Have you just bought a house, condo, or co-op unit that is overseen by a board or HOA? If so, you know that you need to get homeowner's insurance. However, your HOA or co-op board may also have insurance that covers your property to some extent, and that can often make homeowner's insurance seem unnecessary -- but it's not. Your own homeowner's insurance is likely going to offer more comprehensive coverage than what the HOA or co-op has. That extra insurance from the HOA is nice, but it is meant more for community coverage. Having your own homeowner's insurance is the only way to ensure you have coverage for anything that goes wrong.
Condo associations, homeowner associations, and co-op boards usually carry some form of corporate insurance. This covers the property and structures that belong to the association or board. For example, condo association insurance might cover hardscaping and the exteriors of the complex, like gates, but co-op insurance might cover stairwells, unit-exterior doors, and all walls, even inside the unit. Homeowner association insurance might cover even less.
That means you have to make up the difference in order to have all of your stuff completely covered. If you live in a co-op, you might need insurance for just your personal belongings and liability. But in a condo, you'd need enough insurance to cover damage to exterior walls or garage doors, for example. In a house governed by an HOA, you'd need coverage for external structures like tool sheds.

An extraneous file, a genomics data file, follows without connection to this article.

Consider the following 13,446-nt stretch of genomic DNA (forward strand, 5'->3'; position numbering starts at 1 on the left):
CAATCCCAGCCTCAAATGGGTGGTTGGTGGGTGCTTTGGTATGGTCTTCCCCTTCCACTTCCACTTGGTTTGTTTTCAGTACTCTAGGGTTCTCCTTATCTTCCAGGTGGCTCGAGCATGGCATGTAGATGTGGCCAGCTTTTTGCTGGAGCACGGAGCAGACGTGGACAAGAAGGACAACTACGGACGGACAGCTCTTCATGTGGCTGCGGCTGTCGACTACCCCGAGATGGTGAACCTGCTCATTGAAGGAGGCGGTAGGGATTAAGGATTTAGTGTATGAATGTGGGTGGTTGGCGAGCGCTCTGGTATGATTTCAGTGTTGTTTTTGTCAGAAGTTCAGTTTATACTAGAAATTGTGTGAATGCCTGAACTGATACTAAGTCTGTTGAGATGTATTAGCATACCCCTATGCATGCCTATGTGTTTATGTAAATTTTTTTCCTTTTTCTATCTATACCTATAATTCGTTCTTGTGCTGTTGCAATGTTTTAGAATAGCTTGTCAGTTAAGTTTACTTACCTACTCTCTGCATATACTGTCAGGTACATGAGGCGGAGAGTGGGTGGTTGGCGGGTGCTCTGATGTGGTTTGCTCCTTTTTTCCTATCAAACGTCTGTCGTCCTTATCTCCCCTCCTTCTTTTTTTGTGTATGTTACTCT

Remember Flood Insurance and Riders
Homeowner's insurance will cover most of your needs, but it usually doesn't cover floods or quakes. There are separate policies for those, and your insurance agent can set those up for you. You may also want to ask about riders to add to your homeowner's coverage for special circumstances or situations, such as collections, expensive jewelry, and silverware sets. Firearms and other weapons, too, may need a special insurance rider because these items aren't always covered by basic homeowner's insurance.
Contact your insurance agent before you make a decision, too. Whether you already have some form of residential insurance like renter's insurance, or whether you have only car insurance, the agent you have can give you pointers on what to look for. You can also call other insurance agents in your area to compare prices and advice. Education will only help you as you search for that perfect home.Share
25 January 2017